Q: What advice would you give to new students about to join the college?

Go talk to your professors. They have been in your shoes. I think that often times it seems taboo to go to office hours until something is wrong, but this is completely backwards.

A professor would be much more willing to help you if they know your name, have seen you go out of your way to put forth effort, and know a little bit about your story.

Do not be shy. As you progress, the hands you shake become increasingly important, and while you are in school, the hands you shake may be able to provide benefits to the grades you make!

Letters of recommendation, their connections, and most importantly, their guidance is so crucial, but you have to be willing to put yourself out there. If you say you are going to do something, do it.

Q: What do you like to do during your time outside of the university?

Warrington Sebree It is very important to engage with your colleagues in informal settings. This is where you all will be able to get to know each other and develop relationships that will last.

Hanging out with friends and colleagues is great because it allows me to step outside of academics but still have sharp people around me that will continue to make me a better version of myself and a more well-rounded version of myself.

Outside of that, I am a musician, so I enjoy listening to and making music. It is important to be creative and to always tap into that side of yourself.

Additionally, a sound body is just as important as a sound mind, so I enjoy going to the gym. I love the game of basketball and so when I can go to a Razorback basketball game, I go cheer on our team. I watch NBA ball, other college ball, and I love going to play basketball as well in the HPER.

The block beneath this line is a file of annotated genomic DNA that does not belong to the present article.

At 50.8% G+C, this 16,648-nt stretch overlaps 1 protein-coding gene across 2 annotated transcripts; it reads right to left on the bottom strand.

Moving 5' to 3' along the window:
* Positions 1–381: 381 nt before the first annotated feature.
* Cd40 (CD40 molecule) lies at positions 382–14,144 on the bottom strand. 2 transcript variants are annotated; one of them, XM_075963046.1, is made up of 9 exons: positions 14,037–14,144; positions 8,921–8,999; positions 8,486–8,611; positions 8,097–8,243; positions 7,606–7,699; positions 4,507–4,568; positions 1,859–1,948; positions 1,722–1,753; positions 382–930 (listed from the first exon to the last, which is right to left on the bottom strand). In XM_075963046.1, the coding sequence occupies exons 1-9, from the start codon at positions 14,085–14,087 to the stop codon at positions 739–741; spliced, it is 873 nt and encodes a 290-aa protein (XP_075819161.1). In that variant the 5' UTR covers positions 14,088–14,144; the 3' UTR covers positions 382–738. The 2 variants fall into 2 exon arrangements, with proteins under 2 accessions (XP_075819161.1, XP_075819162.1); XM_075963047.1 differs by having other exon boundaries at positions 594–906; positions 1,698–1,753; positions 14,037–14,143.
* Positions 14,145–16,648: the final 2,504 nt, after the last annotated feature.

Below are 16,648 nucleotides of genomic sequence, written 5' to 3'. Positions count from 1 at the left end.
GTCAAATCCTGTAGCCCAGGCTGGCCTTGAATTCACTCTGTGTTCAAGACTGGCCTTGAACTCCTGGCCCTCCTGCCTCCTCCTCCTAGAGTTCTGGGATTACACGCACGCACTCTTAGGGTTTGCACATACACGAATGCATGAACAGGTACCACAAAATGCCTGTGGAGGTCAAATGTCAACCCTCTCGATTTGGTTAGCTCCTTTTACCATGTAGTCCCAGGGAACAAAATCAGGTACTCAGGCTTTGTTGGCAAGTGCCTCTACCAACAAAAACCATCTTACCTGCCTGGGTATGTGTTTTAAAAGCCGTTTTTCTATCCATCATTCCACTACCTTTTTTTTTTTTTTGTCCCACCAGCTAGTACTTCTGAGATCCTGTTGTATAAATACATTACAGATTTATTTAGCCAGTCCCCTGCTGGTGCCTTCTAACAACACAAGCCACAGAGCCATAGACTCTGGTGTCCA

Q: When do you anticipate graduating, and what’s up next on the horizon for you?

I am scheduled to graduate in the Spring of 2021 and am currently studying for the LSAT in anticipation of applying to and attending law school in the Fall of 2021.

Obtaining my master’s from the university has also piqued my interest in the field of political science though. So, I have not closed the door on the opportunity to get into a Ph.D. program and further my research.

Q: Is there anything else you’d like to add or let readers know?

The theme of college is “figure it out.”

There will be many times when it just becomes too difficult and you just don’t know what to do. In these times, cling to what you know in your heart is right, lean on those that have made themselves available to support you, and the most important thing is to try your best.

At the end of the day, if you can say that you did everything in your power to put yourself in a position to succeeded, the results will show that, and things will eventually work in your favor.

College is not easy, and a lot of the difficult aspects of college are out of the students’ control. During these hard times, if you take the initiative and give 110%, there will never be a regret or something to hang your head for in the event of failure.

But when you fall, get back up and figure out how you can come back better.

Andra Parrish Liwag

Director of Communications, 

J. William Fulbright College of Arts and Sciences 

479-575-4393 // liwag@uark.edu